There is much humor in the book, but it still not on Erikson's level. It is great improvement from NoK, but there is much space for improvements. I don't know is that is because Esslemont does it this way (maybe he has weaker sense of humor - then is better to avoid it that to fail at it) or maybe he is still feeling uncomfortable with Erikson style. He could have much benefit from reading that explanation of Malazan humor in "Dust of Dreams". On the other hand, there are lots of characters that are funny by themselves.

Regarding plot, it is quite long! Really quite. And it is done I quite a different way than Erikson. Usually, when you start reading Erikson's book, you know the goals. E.g. battles of Capustan or Raraku were evident. I'm not saying that it's predictable, on the contrary. But you can know the general course of Erikson's book. While reading RotCG, I was quite surprised where the events led to several times during the book. This is also good, just different.

What I didn't like about the book... There are not many things that I actively didn't like. As I said, some things are done different what in Erikson's books and focus is more on action, and that is OK. I didn't like how in few instances, characters are doing something that seems completely random (e.g. Kyle's sailing to Jacuruku) and then it turns out that they are actually doing it on purpose. I'm not talking about someone acting according to some hidden plan; no, they are just traveling somewhere, with no apparent reason, then suddenly, they are talking about their goal like it was evident from the start of the journey. It is done slightly clumsy.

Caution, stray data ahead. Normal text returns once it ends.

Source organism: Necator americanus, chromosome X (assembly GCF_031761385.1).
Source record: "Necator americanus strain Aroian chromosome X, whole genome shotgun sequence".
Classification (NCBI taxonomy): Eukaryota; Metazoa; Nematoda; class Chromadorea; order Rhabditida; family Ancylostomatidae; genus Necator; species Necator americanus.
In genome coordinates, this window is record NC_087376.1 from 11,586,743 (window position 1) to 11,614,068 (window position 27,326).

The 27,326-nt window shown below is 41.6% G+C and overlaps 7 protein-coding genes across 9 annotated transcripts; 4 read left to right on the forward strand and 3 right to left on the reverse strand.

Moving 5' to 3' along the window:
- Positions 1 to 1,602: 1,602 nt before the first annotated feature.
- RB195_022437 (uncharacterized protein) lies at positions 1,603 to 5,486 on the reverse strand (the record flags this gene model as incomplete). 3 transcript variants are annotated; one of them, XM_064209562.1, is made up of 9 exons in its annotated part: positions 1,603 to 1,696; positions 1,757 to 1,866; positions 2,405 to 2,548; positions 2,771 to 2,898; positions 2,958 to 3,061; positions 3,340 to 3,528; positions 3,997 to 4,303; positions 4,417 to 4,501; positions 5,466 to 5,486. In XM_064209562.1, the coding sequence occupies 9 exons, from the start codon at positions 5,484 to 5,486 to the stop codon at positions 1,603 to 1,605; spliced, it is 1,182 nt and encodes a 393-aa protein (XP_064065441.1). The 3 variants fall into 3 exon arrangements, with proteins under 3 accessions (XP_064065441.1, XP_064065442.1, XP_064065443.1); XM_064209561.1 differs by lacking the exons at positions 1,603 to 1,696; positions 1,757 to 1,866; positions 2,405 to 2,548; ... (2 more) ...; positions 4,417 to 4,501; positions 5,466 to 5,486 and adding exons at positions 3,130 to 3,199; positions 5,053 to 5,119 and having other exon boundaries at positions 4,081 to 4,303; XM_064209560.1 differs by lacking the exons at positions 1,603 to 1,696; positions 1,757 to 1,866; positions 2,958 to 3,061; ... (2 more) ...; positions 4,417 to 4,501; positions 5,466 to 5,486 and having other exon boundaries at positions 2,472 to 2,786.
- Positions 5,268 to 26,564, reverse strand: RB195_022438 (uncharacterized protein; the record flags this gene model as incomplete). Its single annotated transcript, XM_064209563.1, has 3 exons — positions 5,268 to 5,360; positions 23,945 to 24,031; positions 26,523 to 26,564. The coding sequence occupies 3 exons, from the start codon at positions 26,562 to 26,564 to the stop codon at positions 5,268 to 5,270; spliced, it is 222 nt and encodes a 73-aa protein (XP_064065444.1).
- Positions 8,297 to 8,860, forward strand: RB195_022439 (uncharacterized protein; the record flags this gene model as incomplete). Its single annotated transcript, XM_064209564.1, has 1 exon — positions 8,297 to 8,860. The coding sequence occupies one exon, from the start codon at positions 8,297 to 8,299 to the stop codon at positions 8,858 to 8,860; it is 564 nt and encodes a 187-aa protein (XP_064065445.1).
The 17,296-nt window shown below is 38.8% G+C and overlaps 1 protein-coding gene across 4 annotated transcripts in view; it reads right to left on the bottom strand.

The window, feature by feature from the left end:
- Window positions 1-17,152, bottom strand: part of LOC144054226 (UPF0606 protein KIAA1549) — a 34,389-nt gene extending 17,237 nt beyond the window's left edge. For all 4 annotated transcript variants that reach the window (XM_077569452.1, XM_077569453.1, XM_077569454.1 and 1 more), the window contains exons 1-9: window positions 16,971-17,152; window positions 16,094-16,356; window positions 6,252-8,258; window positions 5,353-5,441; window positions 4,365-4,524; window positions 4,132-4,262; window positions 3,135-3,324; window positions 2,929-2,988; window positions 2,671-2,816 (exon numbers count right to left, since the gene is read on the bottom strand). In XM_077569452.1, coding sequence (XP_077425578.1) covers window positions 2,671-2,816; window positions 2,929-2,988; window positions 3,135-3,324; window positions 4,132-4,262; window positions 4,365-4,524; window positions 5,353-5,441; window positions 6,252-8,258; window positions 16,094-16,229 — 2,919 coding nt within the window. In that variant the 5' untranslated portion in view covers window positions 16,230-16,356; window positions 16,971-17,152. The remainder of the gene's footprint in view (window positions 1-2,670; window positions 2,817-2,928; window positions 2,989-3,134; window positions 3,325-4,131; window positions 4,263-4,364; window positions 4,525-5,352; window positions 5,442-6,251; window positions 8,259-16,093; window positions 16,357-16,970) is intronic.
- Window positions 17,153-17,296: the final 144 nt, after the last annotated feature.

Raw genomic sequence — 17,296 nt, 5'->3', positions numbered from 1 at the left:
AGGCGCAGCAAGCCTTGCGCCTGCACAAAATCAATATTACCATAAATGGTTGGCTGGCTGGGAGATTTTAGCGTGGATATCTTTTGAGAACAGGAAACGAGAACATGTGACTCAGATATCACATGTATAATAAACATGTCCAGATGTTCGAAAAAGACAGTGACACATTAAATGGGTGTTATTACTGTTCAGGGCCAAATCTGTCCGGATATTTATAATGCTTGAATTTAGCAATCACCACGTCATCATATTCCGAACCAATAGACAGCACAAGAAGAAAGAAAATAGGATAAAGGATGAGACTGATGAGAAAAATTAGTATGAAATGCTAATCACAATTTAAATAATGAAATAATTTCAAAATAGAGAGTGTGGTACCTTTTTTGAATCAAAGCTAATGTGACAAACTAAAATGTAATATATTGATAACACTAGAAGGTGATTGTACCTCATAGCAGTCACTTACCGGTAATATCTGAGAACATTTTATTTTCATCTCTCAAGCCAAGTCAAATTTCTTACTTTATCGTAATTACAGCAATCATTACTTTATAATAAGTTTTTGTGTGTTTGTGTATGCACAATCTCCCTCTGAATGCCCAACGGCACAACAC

What is worrying me much more is that this book lacks history and future. What I'm talking about is when you are reading Erikson's book, every place has few thousand years of history. Every hero has history. Every unimportant character has a bit of a personal info that differentiates him from the mass. When you finish Erikson's book, you are left with ten new questions for every one answered; this is what is urging you to get the next one. Also, the future... Erikson is great at foreshadowing and plots that span several books. This book lacks lot of it. Esslemont masterly used their common world and bits that Erikson's already revealed, but he failed to invent new ones (except character, but most of them are not so important in the long run on world scale). Malazan world itself is reason enough for me to read a book, but since he intends to keep writing books in it, he should bring more things into it.

To stress it again: this is a great book, one of the best I have read in some time. This is an obligatory read for every Malazan fan. I only wish that Esslemont start bringing more his stuff in Malazan world, not just use elements Erikson already prepared for him.